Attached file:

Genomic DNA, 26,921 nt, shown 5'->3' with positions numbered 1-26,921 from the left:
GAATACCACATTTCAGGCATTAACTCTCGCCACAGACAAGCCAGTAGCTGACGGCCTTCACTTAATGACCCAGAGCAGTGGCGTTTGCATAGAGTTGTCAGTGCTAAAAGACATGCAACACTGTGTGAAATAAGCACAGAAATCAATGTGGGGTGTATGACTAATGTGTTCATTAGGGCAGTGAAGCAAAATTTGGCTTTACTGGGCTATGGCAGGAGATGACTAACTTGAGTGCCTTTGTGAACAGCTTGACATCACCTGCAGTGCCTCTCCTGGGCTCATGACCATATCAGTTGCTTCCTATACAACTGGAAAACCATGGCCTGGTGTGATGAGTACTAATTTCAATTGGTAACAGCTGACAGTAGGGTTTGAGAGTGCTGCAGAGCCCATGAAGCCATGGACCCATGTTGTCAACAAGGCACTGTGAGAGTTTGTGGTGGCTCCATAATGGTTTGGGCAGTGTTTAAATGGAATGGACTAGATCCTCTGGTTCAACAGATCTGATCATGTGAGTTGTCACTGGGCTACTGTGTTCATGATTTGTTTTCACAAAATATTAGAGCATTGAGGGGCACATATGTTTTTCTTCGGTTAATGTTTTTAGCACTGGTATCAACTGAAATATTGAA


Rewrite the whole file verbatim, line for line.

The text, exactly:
Genomic DNA, 26,921 nt, shown 5'->3' with positions numbered 1-26,921 from the left:
GAATACCACATTTCAGGCATTAACTCTCGCCACAGACAAGCCAGTAGCTGACGGCCTTCACTTAATGACCCAGAGCAGTGGCGTTTGCATAGAGTTGTCAGTGCTAAAAGACATGCAACACTGTGTGAAATAAGCACAGAAATCAATGTGGGGTGTATGACTAATGTGTTCATTAGGGCAGTGAAGCAAAATTTGGCTTTACTGGGCTATGGCAGGAGATGACTAACTTGAGTGCCTTTGTGAACAGCTTGACATCACCTGCAGTGCCTCTCCTGGGCTCATGACCATATCAGTTGCTTCCTATACAACTGGAAAACCATGGCCTGGTGTGATGAGTACTAATTTCAATTGGTAACAGCTGACAGTAGGGTTTGAGAGTGCTGCAGAGCCCATGAAGCCATGGACCCATGTTGTCAACAAGGCACTGTGAGAGTTTGTGGTGGCTCCATAATGGTTTGGGCAGTGTTTAAATGGAATGGACTAGATCCTCTGGTTCAACAGATCTGATCATGTGAGTTGTCACTGGGCTACTGTGTTCATGATTTGTTTTCACAAAATATTAGAGCATTGAGGGGCACATATGTTTTTCTTCGGTTAATGTTTTTAGCACTGGTATCAACTGAAATATTGAA